Thursday, October 30, 2008

Racial Projection. (It's not just a river in Egypt.)

Ross addresses a series of posts to Obama's charge that McCain's attacks have been racist:

Consider, for a moment, that here we are, five days away from the election, and a Republican nominee for President has run a campaign against an African-American opponent that has barely touched any of the traditional racially-charged domestic-policy issues. Affirmative action has been off the table, of course. Obama's liberal record on crime has been raised, I believe, in a couple of Rudy Giuliani robocalls and that's about it. The "welfare" ad I just linked to is pretty much the first time the McCain campaign has mentioned the word all year: Obama opposed the mid-1990s welfare reform (albeit in a characteristically bets-hedging way), but you'd never know it from listening to his opponent's campaign. Nor have they touched immigration, where the Obama camp takes the prize for the most demagogic, racially-charged attack ad. And of course Obama's most politically-poisonous personal association has been more or less off the table throughout.

Now there are various reasons why none of these issues have played a role in the campaign: Attacking on some of these fronts would have required flip-flops on McCain's part; attacking on others (crime, especially) would have reaped vastly diminished returns compared to GOP campaigns of yore; etc. But it's also the case that the Obama campaign (and its surrogates and allies) have done a masterful job of boxing the GOP in on race-related fronts, playing off the media's biases, McCain's sense of honor, and the Republican Party's unpleasant history to create a climate of hair-trigger sensitivity around terrains and topic that usually hurt Democratic candidates. I'm not asking anyone to shed any tears for the McCain camp on this front: African-Americans have been on the losing end of hardball politics in this country since the first slave ship docked in Virginia, and there's more than a little rough justice in the fact that Barack Obama's campaign has found ways to turn his race to its advantage during this campaign.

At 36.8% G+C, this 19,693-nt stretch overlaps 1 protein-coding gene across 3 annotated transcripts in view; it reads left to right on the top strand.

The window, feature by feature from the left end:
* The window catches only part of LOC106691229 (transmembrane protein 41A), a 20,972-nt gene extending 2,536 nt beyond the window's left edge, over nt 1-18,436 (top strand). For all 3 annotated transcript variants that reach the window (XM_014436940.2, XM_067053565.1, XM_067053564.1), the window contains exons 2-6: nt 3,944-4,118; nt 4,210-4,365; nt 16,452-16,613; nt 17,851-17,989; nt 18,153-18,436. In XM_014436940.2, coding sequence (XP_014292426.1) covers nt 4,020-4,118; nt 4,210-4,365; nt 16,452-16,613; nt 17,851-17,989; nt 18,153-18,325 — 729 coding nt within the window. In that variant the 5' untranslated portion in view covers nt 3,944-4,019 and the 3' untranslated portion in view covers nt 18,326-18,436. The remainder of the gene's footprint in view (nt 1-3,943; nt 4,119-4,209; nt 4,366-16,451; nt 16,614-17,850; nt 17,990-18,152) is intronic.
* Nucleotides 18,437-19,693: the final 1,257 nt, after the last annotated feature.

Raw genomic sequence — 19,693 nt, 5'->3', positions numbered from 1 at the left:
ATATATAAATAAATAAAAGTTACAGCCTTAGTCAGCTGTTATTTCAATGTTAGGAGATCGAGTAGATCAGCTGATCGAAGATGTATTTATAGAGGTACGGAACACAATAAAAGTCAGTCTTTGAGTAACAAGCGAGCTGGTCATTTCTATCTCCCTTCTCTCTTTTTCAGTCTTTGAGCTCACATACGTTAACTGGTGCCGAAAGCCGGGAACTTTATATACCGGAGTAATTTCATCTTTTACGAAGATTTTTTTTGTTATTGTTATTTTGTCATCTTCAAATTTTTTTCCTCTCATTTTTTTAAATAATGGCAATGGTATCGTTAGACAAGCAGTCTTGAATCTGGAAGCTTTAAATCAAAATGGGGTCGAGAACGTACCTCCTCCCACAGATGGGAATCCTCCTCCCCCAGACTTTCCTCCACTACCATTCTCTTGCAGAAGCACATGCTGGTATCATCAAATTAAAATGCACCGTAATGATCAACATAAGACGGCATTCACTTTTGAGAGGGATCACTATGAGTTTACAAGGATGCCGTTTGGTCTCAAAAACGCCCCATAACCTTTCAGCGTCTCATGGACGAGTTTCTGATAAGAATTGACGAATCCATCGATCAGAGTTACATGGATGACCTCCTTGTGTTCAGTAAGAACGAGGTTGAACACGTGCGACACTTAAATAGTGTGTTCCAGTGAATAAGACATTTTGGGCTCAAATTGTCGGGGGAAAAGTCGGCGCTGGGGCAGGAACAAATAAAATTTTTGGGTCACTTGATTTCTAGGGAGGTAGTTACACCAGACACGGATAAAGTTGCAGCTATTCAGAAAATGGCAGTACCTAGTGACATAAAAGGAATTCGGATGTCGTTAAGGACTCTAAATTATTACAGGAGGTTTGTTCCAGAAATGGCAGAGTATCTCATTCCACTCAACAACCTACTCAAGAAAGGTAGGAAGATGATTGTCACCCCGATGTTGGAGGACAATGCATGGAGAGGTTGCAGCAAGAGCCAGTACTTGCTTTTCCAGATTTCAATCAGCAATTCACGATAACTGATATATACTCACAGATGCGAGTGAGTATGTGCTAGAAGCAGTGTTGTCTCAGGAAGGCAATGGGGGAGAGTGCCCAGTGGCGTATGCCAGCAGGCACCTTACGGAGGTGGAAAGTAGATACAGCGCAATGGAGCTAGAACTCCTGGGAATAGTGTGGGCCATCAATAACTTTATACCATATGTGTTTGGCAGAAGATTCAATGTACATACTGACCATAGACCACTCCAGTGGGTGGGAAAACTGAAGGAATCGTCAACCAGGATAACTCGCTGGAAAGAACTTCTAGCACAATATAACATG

Ross has most of this right. I would add that for the McCain campaign to raise the issues of crime and welfare would make it sound a little like Snowball:

Surely, comrades! Surely you do not want Jones back?

By which I mean that those were the winning issues of two decades past. For better or worse, those problems -- and they were, in fact, significant problems -- are regarded in the public mind as being solved, or at least contained. That Obama will attempt to abandon that containment is probable, and his efforts must and will be resisted when he makes them. But as Ross himself has pointed out many times, this line of attack doesn't address the wholly new set of problems that voters face or see themselves facing, and it therefore lacks the salience of appeals on these new issues.

But it is a shame to read Ross buying into the story of "the Republican Party's unpleasant history" with regard to race. Indeed, most of the problems about crime and welfare and quotas and intrusive government were to varying degrees problems that blacks caused for whites. So? Why should this paralyze America from addressing them?

Indeed, why should white Americans feels the least bit guilty for recognizing, say, welfare as "taking money from whites to give to shiftless blacks"? There is ample evidence that this is precisely how Barack Obama sees the matter: not as "helping the deserving at the expense of the undeserving", or even "helping the poor at the expense of the rich", but as "helping blacks at the expense of whites". That Obama wants to do this is not necessarily to his discredit. It gives the lie to his post-2004 image as an avatar of racial reconciliation, but it's understandable that Obama wants to help the people with whom he identifies.